Why This Is The BEST Book About Love And Loss We’ve Read In AGES

Here's a preview of the stunning, heartbreaking story that will blow you away.

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It’s been said that “Writing about music is like dancing about architecture,” but you could say the same thing when it comes to writing about love.

Writing about love isn’t easy. It might look easy, thanks to the seemingly infinite number of paperback romances out there, but finding a book that talks about love in a real way, in a relatable, honest, “Oh wow, I know exactly what that feels like” way… it’s rarer than you think.


But they do exist.

I bring that up because I’ve recently read the best book about love, heartbreak, loss, and finding love again that I’ve read in a really long time.

It’s The Garden of Small Beginnings by Abbi Waxman and, if you’re looking for a summer read that you will legit fall in love with and loan to all of your friends this is it.

The reason why you need to read The Garden of Small Beginnings is because Abbi Waxman knows how to write about love. She does. She just gets it.


The premise of the book reads like the scenario for your new rom-com with lots of heart, but the book itself transcends every expectation you have because of its confident, hilarious, and especially perceptive voice.

Waxman introduces us to Lili Girvan, a widow struggling to start her life again as a single mom of two very precocious girls. She truly loved her husband Dan, but everyone in her life — including Dan’s family — is trying to pull her out of her shell and convince her that she can find love again.

But she’s not buying it. And her skepticism is put to the test thanks to a new job assignment. Lili is a textbook illustrator, so, after being selected to illustrate a series of vegetable guides, she has to spend every Saturday morning at a gardening class for research purposes. The class is taught by Edward, her unflappable instructor whose lessons end up teaching her a lot about plants, real life, and, yes, love.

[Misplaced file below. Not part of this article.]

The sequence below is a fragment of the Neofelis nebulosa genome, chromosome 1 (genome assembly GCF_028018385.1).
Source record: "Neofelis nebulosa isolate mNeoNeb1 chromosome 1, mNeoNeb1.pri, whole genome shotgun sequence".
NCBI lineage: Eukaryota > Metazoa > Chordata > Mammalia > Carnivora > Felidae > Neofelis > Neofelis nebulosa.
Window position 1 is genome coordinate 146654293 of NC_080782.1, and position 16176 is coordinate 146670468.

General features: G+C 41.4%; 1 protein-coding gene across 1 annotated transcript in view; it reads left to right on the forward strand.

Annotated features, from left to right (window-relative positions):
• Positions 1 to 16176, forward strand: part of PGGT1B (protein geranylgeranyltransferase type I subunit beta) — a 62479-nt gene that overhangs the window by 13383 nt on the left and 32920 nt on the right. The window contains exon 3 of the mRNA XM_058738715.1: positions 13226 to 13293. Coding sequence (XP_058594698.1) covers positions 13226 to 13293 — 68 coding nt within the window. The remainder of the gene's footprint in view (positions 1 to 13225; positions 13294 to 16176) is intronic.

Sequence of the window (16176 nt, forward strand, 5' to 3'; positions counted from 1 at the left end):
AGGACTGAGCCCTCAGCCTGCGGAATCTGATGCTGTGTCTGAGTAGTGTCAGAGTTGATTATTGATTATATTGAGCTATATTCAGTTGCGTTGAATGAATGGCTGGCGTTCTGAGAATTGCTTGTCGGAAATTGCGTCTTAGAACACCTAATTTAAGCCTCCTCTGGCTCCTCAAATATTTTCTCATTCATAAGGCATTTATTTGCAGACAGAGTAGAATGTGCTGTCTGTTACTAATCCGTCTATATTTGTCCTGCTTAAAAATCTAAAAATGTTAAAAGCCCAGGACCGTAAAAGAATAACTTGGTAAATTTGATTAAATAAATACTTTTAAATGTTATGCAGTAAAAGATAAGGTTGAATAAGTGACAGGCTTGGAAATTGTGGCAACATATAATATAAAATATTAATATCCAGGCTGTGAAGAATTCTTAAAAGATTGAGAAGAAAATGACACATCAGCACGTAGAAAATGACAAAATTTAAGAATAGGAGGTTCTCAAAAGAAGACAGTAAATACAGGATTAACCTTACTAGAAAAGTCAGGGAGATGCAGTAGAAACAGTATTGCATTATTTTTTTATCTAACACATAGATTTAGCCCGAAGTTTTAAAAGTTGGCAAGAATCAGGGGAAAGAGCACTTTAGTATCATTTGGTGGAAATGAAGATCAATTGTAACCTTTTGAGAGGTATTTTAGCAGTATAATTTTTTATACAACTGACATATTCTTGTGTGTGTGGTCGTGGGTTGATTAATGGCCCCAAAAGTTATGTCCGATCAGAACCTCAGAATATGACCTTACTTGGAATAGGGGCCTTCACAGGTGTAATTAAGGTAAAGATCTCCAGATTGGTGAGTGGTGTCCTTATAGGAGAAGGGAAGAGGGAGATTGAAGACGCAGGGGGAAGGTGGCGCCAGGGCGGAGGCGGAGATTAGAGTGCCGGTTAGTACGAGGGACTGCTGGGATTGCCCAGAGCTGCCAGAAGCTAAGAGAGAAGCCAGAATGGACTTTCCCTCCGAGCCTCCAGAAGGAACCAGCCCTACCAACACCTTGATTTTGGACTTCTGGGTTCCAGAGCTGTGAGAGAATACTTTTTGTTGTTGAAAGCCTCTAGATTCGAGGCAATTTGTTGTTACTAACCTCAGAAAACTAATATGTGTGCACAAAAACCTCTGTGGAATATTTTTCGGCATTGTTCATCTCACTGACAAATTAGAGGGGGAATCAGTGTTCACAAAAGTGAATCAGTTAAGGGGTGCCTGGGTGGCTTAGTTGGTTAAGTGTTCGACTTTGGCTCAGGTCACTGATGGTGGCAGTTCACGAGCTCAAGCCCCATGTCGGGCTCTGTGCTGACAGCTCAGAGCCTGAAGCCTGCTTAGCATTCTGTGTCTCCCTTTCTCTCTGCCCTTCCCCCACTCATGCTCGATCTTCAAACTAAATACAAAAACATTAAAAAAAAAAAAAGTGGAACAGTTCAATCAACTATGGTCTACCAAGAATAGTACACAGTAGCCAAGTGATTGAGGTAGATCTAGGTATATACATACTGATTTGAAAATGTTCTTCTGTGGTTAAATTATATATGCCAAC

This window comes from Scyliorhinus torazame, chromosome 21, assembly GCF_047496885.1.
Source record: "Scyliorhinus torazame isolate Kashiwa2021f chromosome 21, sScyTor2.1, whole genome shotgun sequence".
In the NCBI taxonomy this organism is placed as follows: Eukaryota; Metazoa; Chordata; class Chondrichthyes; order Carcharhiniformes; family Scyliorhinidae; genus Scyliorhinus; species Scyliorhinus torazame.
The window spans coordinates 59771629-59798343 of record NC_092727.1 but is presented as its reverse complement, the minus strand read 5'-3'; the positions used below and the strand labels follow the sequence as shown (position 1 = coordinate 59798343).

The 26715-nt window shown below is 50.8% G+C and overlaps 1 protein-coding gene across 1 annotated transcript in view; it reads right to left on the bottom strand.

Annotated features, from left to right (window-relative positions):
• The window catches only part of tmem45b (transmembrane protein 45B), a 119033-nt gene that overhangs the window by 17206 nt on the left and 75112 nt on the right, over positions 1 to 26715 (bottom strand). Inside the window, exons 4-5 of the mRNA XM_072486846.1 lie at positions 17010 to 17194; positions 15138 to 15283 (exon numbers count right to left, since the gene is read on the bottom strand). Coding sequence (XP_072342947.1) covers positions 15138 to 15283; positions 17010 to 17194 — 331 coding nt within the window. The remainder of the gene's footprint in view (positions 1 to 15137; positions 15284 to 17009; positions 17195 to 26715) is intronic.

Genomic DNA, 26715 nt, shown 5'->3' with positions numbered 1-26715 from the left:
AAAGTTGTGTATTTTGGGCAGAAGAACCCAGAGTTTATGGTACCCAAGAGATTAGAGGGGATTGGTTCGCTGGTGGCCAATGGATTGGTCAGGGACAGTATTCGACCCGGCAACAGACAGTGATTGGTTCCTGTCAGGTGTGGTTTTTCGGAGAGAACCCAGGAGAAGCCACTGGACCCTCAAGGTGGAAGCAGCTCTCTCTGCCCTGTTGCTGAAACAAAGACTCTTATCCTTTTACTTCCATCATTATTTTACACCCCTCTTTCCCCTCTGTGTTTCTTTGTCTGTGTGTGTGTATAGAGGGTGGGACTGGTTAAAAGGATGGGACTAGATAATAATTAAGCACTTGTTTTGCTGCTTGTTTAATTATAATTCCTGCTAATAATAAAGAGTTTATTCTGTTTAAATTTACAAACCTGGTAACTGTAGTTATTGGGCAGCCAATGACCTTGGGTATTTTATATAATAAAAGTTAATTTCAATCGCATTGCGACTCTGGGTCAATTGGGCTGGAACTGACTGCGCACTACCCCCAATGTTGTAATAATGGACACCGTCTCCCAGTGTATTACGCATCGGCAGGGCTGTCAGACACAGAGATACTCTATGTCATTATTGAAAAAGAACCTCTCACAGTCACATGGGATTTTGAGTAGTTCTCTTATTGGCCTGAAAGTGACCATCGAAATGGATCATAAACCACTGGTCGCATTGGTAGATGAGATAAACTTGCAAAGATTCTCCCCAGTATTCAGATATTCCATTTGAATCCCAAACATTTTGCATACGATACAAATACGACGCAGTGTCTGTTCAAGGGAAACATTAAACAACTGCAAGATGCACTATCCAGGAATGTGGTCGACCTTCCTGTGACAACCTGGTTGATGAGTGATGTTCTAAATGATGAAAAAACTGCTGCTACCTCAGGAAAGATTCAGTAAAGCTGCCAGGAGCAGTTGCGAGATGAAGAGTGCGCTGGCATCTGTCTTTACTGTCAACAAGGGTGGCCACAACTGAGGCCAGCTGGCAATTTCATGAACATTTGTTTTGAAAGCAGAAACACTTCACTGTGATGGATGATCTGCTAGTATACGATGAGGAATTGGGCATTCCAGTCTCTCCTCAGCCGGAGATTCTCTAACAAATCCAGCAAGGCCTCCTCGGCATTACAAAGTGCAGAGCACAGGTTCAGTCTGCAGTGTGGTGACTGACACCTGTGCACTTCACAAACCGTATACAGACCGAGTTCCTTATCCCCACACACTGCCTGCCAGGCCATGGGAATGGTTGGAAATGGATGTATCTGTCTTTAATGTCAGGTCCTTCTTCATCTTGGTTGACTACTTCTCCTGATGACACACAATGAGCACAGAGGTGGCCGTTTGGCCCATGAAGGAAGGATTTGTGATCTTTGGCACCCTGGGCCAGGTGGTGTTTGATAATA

Again, the reason why you need to seek out The Garden of Small Beginnings is because of Lili’s voice. The book is told from her perspective and the way she tells her own story… it will remind you of listening to your own best friend.


She sounds real. She sounds human and flawed and relatable and wonderful. And her story has so much impact because of it.

I can keep talking about how well Abbi Waxman writes about love — which, yes, might be akin to dancing about architecture — or I can show you.

Below you’ll find one of my favorite excerpts from The Garden of Small Beginnings. (You really should seek out this book.) It’s Lili talking about how people want her to move on following her husband’s death. She talks about their relationship, what she misses about him, and what it’s like to lose a spouse in the blink of an eye.

It’s heartbreaking and lovely and… real. This isn’t someone describing what they want love (or loss) to be. This is someone describing what love actually is. And that’s a rare and beautiful thing to share with the world.


Here’s the excerpt…

• • • • •

People had started telling me to move on after about two years, especially my mom and, strangely, Dan’s parents.

My mother-in-law had been quite specific.

“Sweetheart, we all miss Dan, but if you’d been the one who died, we would be telling him to move on and remarry, and if Rachel was in your position, you’d be telling her the same.”

I shook my head, hard. “I wouldn’t. I would respect her need to grieve at her own pace.”

She smiled at me. I was lucky. I had a great mother-in-law, who was way more nurturing than my own mother.